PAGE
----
I think Paul understands all of this. Still, when inserting himself into Rome’s struggle with who belongs and who doesn’t, the apostle makes the point that when Jesus-followers live as if the law represents our fundamental DNA, we inevitably do more to destroy the beauty and the wholeness of God’s Creation than we do to give thanks for it, and to steward it, and to share it. Wherever people seek to trust God and love neighbor, there is the community of faith. And if people can’t find that community in the Church, or in a congregation, they’ll leave it and create that community for themselves elsewhere. And who can blame them?
Jesus himself systematically dismantles the DNA of law-based religion. He openly flouts the law when he heals and picks grain on the Sabbath, when he fraternizes with Gentiles, prostitutes, tax collectors, and lepers. Five times in Matthew’s sermon on the mount, Jesus launches into a teaching on some holy law saying, “You have heard it said,” then he turns it inside out saying, “but I say to you.”
Jesus’ very life is the giving of a new law: The law of grace, the law by which we live in and proclaim the kingdom of God.
Paul is doing the same thing. In Romans 13 he writes these earth-shaking words: “The commandments, ‘You shall not commit adultery; You shall not murder…[or] steal…[or] covet’; and any other commandment, are summed up in this word, ‘Love your neighbor as yourself.’ Love does no wrong to a neighbor; therefore, love is the fulfilling of the law.” (Romans 13:9-10)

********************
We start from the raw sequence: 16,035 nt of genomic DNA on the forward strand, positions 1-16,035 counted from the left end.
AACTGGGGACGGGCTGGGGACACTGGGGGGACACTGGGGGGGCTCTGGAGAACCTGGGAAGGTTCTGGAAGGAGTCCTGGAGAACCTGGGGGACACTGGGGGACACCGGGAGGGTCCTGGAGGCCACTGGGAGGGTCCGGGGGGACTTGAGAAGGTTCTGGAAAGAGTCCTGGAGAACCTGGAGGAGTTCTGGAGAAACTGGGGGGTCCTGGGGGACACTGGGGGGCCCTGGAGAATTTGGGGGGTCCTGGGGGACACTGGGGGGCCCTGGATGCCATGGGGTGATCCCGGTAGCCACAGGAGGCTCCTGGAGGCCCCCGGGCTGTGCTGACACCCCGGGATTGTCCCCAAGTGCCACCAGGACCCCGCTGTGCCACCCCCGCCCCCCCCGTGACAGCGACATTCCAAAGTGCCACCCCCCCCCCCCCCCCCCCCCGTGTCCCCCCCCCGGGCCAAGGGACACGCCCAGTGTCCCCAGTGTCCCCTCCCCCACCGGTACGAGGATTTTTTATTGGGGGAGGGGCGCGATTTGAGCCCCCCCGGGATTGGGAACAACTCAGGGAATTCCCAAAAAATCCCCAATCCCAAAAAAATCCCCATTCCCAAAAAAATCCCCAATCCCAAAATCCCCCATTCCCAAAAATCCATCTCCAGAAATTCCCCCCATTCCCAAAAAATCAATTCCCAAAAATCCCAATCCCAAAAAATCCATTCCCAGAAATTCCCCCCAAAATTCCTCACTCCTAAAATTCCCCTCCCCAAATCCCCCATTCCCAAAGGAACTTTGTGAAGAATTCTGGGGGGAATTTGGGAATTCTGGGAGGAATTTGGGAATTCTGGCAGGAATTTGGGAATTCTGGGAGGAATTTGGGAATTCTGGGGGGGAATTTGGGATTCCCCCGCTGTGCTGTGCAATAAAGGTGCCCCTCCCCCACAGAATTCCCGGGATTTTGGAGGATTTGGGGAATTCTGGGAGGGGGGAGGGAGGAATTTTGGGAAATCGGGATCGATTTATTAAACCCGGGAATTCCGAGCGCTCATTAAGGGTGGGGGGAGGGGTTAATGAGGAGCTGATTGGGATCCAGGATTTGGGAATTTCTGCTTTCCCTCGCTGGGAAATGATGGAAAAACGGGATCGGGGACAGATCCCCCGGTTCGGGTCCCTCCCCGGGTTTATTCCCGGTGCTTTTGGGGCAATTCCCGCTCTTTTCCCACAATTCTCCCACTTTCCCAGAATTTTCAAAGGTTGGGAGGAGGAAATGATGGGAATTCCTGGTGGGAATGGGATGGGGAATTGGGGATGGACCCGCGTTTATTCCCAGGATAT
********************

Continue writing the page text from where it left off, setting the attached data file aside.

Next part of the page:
Here’s the catch: The law of love cannot be followed by mere obedience. It takes practice and hard work. To abide by a law that says things like “love your enemies, and pray for those who persecute you” requires the steel-toed boots of trust and the leather gloves of agape love made real by Resurrection. To abide by the law of grace is to embark on a journey. It is to go when God says, “Go,” even when a cost-benefit analysis proves the risk unjustified.
That is the journey of faith, the journey on which we rediscover our true, God-imaged selves and the eternal community of God’s kingdom of grace.